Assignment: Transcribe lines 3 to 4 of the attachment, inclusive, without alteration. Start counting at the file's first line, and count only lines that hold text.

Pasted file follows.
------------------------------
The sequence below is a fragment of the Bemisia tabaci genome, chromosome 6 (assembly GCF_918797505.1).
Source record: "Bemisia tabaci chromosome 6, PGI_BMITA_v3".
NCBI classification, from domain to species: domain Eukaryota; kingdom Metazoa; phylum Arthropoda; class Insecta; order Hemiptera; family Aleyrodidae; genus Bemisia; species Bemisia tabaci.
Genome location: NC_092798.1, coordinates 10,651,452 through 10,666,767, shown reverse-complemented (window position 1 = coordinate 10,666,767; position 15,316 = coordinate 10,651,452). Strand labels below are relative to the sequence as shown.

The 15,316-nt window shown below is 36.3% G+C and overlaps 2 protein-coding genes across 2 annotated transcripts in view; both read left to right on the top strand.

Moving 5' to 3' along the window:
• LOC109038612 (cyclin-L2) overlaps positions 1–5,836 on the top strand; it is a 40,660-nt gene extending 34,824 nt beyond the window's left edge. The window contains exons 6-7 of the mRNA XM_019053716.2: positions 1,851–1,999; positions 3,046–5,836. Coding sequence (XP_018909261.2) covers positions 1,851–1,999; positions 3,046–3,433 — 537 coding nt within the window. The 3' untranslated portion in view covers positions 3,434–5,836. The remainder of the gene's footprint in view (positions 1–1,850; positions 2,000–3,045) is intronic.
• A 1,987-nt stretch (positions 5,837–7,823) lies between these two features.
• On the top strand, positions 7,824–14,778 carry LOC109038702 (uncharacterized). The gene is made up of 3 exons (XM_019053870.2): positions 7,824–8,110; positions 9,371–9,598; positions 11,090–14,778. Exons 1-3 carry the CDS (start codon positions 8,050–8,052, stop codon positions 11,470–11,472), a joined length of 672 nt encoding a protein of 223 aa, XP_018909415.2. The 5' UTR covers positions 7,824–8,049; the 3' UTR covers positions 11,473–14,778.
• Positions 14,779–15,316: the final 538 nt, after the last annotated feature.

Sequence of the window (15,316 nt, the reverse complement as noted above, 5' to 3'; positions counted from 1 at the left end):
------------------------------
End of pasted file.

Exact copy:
NCBI classification, from domain to species: domain Eukaryota; kingdom Metazoa; phylum Arthropoda; class Insecta; order Hemiptera; family Aleyrodidae; genus Bemisia; species Bemisia tabaci.
Genome location: NC_092798.1, coordinates 10,651,452 through 10,666,767, shown reverse-complemented (window position 1 = coordinate 10,666,767; position 15,316 = coordinate 10,651,452). Strand labels below are relative to the sequence as shown.